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Stakeholders seek strict measures against security officers found guilty of torture

By Bertram Nwannekanma
13 December 2021   |   4:03 am
Stakeholders at the just concluded roundtable on human rights in Abuja have called for strict implementation of disciplinary measures against security officers found guilty of torture, including demotion in rank, to serve as a deterrent to other officers.

(Photo by PIUS UTOMI EKPEI / AFP)

Stakeholders at the just concluded roundtable on human rights in Abuja have called for strict implementation of disciplinary measures against security officers found guilty of torture, including demotion in rank, to serve as a deterrent to other officers.

They also stressed the need for increased collaboration between Civil Society Organisations (CSOs) and security agencies as well as need for an effective follow up on judgment passed in favour of torture victims to ensure and enforce 100 per cent compliance of judgment.

The meeting convened by Avocats San Frontieres France in Nigeria was part of its activities to mark the International Human Rights Day 2021, celebrated on December 8, 2021.

The roundtable, which was themed: “EndSARS: The Role of CSOs in Driving Police Reforms”, was aimed at exploring methodologies for driving police reforms in the aftermath of the #EndSARS, a nationwide protest targeted at ending human right abuses by the police in Nigeria.

The roundtable provided an opportunity for stakeholders in the human rights sector to deliberate on key issues and proffer solutions aimed at improving the enjoyment of human rights in the country.

It was organised under the auspices of the “promoting the United Nations Convention against Torture”(proCAT) project with the financial support of the German Embassy in Nigeria and the United Nations Voluntary funds for victims of torture.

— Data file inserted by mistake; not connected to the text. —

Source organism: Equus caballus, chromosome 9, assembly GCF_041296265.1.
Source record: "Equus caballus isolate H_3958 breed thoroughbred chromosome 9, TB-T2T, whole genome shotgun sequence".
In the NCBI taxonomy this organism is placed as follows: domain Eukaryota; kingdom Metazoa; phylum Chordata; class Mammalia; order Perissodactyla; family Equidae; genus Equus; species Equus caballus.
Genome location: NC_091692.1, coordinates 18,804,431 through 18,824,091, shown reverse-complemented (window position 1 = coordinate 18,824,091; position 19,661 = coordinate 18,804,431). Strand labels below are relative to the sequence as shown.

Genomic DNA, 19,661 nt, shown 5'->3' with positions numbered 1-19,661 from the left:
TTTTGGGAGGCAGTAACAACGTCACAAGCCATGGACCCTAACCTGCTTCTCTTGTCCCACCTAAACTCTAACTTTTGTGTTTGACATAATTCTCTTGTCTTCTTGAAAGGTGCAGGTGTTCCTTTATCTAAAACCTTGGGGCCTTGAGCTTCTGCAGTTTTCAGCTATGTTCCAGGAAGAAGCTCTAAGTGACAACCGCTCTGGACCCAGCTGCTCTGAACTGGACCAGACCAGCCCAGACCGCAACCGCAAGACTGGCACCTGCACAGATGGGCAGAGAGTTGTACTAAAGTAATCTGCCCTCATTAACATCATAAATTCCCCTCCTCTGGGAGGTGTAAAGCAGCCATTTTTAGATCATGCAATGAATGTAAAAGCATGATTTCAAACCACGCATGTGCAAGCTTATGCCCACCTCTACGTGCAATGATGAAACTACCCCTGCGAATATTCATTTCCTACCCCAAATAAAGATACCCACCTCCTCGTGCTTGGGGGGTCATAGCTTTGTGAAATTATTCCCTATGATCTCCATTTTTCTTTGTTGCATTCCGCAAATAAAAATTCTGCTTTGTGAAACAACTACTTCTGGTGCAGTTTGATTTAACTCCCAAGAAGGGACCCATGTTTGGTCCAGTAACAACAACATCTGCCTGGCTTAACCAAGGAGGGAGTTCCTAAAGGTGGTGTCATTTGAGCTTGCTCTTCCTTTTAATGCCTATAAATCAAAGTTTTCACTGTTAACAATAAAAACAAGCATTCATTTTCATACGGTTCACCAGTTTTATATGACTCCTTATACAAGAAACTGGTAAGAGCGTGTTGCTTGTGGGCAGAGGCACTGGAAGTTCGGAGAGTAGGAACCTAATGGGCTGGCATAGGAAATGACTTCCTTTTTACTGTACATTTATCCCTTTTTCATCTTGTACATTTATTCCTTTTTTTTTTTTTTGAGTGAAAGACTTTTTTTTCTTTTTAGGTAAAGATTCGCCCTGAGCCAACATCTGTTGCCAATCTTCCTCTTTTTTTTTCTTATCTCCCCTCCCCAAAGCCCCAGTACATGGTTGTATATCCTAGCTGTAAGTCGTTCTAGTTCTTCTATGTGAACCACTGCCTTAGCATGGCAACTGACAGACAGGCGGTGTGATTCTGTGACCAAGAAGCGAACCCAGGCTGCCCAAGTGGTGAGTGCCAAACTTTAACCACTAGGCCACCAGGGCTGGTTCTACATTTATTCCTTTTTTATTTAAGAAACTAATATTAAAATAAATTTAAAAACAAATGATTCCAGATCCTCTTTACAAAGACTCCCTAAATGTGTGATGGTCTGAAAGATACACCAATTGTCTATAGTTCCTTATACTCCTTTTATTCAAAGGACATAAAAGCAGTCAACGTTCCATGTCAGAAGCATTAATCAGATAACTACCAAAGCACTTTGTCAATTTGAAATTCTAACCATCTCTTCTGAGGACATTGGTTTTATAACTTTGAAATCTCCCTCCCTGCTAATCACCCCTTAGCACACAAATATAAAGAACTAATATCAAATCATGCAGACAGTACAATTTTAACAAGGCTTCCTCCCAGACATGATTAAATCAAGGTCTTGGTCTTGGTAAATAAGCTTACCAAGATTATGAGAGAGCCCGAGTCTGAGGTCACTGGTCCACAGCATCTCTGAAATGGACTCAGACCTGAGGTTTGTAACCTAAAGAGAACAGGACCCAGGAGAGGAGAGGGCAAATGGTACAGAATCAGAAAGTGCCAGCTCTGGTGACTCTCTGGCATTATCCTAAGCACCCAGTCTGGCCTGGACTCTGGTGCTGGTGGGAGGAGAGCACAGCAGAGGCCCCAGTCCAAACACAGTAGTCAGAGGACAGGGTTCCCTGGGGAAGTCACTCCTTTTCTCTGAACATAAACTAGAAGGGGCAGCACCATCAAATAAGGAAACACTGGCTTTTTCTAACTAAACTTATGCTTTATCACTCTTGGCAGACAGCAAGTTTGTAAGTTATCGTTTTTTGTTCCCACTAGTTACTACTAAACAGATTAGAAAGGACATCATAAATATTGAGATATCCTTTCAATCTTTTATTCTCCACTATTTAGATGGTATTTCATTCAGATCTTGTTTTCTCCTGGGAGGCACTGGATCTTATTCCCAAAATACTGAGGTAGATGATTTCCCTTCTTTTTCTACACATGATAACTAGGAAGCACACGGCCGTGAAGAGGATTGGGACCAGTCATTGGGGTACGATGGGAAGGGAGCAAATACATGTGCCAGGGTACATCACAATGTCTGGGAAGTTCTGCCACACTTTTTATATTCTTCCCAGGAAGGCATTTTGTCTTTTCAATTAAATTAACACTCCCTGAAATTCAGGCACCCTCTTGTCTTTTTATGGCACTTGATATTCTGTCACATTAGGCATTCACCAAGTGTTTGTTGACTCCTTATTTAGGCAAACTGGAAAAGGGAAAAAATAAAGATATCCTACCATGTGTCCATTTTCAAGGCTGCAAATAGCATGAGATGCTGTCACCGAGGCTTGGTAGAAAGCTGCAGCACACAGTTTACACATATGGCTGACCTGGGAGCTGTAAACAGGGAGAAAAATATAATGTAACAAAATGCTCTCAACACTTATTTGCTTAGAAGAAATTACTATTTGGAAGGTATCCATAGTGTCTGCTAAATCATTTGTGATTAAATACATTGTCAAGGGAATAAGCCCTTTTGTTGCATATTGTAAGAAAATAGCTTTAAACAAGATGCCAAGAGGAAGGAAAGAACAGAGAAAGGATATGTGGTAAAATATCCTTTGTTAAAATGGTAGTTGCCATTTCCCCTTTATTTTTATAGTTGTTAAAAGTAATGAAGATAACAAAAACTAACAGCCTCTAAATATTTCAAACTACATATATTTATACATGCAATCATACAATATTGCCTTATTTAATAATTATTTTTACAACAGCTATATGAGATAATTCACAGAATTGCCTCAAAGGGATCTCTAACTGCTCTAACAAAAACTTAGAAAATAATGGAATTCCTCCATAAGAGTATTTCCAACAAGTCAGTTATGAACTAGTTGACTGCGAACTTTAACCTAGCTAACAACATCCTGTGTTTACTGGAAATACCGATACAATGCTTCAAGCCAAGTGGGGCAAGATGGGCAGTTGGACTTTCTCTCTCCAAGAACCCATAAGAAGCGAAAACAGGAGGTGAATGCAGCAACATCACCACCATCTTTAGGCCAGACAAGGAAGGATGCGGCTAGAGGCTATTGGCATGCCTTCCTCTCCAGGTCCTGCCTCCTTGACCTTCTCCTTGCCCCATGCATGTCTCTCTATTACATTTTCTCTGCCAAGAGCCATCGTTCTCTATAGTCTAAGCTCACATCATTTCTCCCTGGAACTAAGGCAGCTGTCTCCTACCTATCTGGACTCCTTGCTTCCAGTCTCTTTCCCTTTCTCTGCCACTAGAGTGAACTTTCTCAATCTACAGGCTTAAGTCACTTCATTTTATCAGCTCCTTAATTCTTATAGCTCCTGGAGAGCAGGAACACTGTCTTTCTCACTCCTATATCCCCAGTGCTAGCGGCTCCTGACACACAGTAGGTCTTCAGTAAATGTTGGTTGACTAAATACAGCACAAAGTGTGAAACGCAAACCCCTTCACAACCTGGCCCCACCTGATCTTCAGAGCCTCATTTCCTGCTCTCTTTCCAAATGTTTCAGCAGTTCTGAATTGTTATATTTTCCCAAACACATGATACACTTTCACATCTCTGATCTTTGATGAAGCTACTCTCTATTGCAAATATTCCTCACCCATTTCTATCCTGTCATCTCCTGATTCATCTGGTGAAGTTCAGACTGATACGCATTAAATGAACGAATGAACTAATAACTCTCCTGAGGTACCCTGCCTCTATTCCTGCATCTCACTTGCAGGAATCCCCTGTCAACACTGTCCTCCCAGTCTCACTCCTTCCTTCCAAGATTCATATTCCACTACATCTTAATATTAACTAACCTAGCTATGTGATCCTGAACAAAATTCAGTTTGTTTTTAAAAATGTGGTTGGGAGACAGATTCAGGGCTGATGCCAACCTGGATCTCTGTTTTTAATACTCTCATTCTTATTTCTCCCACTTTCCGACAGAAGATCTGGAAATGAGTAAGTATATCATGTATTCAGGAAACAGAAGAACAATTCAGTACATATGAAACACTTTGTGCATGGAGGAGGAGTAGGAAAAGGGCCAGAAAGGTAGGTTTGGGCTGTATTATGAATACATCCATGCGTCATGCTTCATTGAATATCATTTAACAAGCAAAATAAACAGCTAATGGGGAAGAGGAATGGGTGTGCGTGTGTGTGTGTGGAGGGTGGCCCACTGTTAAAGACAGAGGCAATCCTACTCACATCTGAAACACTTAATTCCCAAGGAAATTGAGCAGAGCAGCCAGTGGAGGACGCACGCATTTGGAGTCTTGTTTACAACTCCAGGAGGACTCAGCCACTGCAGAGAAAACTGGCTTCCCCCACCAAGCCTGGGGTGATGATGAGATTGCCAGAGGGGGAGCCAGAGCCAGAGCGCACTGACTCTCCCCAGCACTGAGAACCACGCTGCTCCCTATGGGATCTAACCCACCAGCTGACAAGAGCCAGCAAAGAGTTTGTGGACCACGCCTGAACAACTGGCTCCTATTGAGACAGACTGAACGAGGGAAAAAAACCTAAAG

The stakeholders were drawn from Nigeria Police, Nigerian Correction Service, Nigerian Security Civil Defense Corps (NSCDC), Nigerian Army (NA), Nigerian Air Force (NAF), the Department of State Security (DSS), National Human Rights Commission (NHRS), Legal Aid Council of Nigeria (LACON), Nigerian Bar Association (NBA), related civil society organisations and the media.

Stakeholders emphasised the need for continuous momentum in the human right struggle until success is achieved as well as better cooperation from security agencies during civil unrest and protest as this falls under the fundamental human rights of citizens.

Some of the insightful recommendations made by stakeholders in response to human right issues raised, include, the need for increased effort towards training of junior officers regarding the use of torture and the implementation of the Anti torture Act (2017) and the use of databases and technology in criminal data retention for better prosecution of offenders and a more efficient justice system.

Others are the need to make officers understand that when they torture, they do not act on behalf of the government, they act on their own accord and are fully liable for their actions.

They further called for mass production and distribution of the anti torture act to widen its reach and implementation, the need for rigorous sensitisation, seminars, and workshop for state actors against the use of torture and to improve the welfare of police officers to ensure adequate behaviour from the police officers.

There is also a call for increased budgetary allocation for the police force to cater for improvement in facilities and technology for better service delivery.